FMM’s Outlook on Mobile Augmented Reality
Mobile marketing is one of the hottest topics for brands, retailers and e-tailers these days, especially when it comes to consumer engagement and sales. The editors of FMM ended 2011 with a three-part series on the history and future of mobile marketing, then broke down the four steps to developing a successful mobile strategy and concluded with why retail needs mobile shopping apps.
If you’re educating yourself about mobile marketing and you’re committed to creating cutting edge mobile marketing campaigns and strategies, you are most likely wanting to do something unique, something that will set you above all the rest and create ridiculous WOM buzz. What will take your campaign to the next level? Many brands and retailers believe that the answer is augmented reality.
What is augmented reality?
As defined by Wikipedia, Augmented Reality (AR) is a live, direct or indirect, view of a physical, real-world environment whose elements are augmented by computer-
The history of mobile augmented reality
Since 2009, brands have been introducing cutting-edge AR apps for public consumption. The app that Yelp released in 2009 included a “monocle” feature developed by the Adamson agency in St. Louis, Missouri. Yelp’s monocle feature made it the first augmented reality app for the iPhone.
It looks really cool. It is really cool, but how many people used this feature? Honestly, I’ve had the app on my phone for years and never knew the monocle feature existed. It was an Easter Egg, you had to shake your phone 3 times to activate it. Why they hid it, I will never know. If I had known it existed, would I have used it? I’m not sure the user experience of downloading the app, typing something in, waiting for it to load and then walking down a busy street with a phone held out in front is worth the trouble.
“The number one thing is the user experience,” Matthew Szymczyk, CEO of Zugara told FMM. “AR hasn’t matured on the mobile platform yet. As the technology matures, you will see it more. There’s a lot of hype around the mobile space. Mobile AR is hyped, but we’re not seeing a lot of traction in that space.”
Four stellar examples of mobile AR
Layar is the first augmented reality browser that overlays digital images and information onto real world objects. It uses GPS, camera and compass to display information, images and links on images captured in real time.
The platform is obviously still evolving. The company is soliciting more than 10,000 developers to add apps to the browser, which you download into the Layar app to access the information you want to see. This means that your experience is dependent on the apps that you choose, as well as the number of apps you choose. It’s easy to see how a smartphone screen could get overloaded in a dense urban environment.
“Layar has not had much adoption by consumers,” says Szymczyk. “Brands are still experimenting, but you won’t see really cool stuff until 2014 or 2015.”
Szymczyk continued to explain that the civilian GPS technology available to apps is still buggy, which means that no matter how well the app is coded, it’s still possible to send customers to the wrong location. My personal experience with the Layar browser involved frequent calibrations of my iPhone (waving it in a figure 8 to reset the compass), but, despite all of these issues, I am committed to using the technology because I think it’s cool and as the kinks get worked out I think this application will become standard for mobile.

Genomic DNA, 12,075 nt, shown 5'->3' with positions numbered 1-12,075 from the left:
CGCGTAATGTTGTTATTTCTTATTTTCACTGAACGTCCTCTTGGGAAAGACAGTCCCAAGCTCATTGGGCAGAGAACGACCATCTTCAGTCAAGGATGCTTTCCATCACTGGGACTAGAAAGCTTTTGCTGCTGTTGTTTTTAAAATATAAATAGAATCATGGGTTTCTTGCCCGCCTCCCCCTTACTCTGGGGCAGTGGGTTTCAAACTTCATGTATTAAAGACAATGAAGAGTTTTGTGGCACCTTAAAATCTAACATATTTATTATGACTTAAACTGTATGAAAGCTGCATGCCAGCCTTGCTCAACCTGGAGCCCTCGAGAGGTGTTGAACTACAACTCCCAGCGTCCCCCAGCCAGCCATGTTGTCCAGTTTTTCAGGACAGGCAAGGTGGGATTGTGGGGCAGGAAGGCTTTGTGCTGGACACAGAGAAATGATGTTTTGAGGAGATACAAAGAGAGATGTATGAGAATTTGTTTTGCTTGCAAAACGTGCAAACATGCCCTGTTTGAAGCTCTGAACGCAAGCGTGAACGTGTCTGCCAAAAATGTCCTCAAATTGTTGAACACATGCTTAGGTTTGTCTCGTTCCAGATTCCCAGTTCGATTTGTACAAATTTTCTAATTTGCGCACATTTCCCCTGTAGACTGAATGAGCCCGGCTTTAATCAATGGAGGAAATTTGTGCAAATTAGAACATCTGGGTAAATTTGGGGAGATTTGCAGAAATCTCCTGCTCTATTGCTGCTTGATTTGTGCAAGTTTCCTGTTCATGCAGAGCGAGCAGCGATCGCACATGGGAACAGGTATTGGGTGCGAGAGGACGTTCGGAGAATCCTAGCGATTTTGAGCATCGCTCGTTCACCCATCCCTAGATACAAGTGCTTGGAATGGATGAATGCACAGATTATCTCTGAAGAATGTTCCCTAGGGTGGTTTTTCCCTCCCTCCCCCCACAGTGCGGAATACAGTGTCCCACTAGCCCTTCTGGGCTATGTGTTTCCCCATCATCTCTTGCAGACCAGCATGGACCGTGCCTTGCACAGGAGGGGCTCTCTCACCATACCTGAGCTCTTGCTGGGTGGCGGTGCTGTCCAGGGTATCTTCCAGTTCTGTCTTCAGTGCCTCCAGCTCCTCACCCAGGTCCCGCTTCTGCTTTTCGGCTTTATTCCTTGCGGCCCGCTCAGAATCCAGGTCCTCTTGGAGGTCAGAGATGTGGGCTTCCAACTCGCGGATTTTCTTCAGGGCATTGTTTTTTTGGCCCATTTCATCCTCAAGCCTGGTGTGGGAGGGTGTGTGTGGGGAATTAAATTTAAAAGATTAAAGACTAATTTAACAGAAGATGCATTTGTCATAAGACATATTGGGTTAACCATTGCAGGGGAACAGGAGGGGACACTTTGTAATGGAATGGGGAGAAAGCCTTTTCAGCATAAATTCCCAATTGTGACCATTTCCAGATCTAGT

In 2010, Japanese ad agency Dentsu launched a gorgeous coupon promotion using a free app called “iButterfly.” (Note to readers: There is an iButterfly app in the app store currently, but it is not the one described in this article.) Dentsu’s application showed users a map of the city featuring virtual butterflies in various locations. Using their phones as a butterfly net, users could “catch” the AR animations, which unlocked coupon codes for local businesses. This campaign is a truly elegant example of a branded AR promotion. The graphics are appealing, and there’s enough gamification to keep us engaged. Brilliant.
3. Ebay’s See It On
In January 2011, eBay launched the “See It On–Sunglasses” feature for the iPhone. The app fits virtual sunglasses onto a photo or webcam stream of the user, allowing the customer to virtually “try on” different sunglasses to see how they will look on his or her face.
While this feature is very cool, I’m not quite sold on why it has to be mobile. As a mobile shopper, most of the purchases that I make are things that I need to buy quickly, that I know what I want. If I’m just browsing, I’m probably doing it on a different platform. That said, this could be absolutely right for travelers who just misplaced their favorite shades!
One of the reasons that eBay is focused on sunglasses with this app, according to Szymczyk, is the limitations of the processing power of mobile devices. Rendering moving images in real times takes a lot of bandwidth, not to mention a graphics card.
“Tablet is okay for a neck up magic mirror because of the amount of processing necessary to render the mirror image,” says Szymczyk. “Glasses is the easiest one to do with facial recognition. You’ll see lots of apps coming out for glasses, lots of hats. Even earrings are difficult because of the physics of how the earrings move.”
Writer’s Note: There are some pretty amazing virtual fitting rooms available for desktop/laptop, and we will cover those momentarily. Before that, a couple more cool things that you must know. – MJD
4. Word Lens
The Word Lens translation app launched in December of 2010, revolutionizing translation. No more fumbling with a dictionary and typing in words to translate, this app uses your phone’s camera to see the letters in another language, looks them up and then provides a translation based on the data it collects. The app is best for word-for-word translation, not quite ready for speech, but still it’s a huge asset for a traveler needs to know the native language ASAP.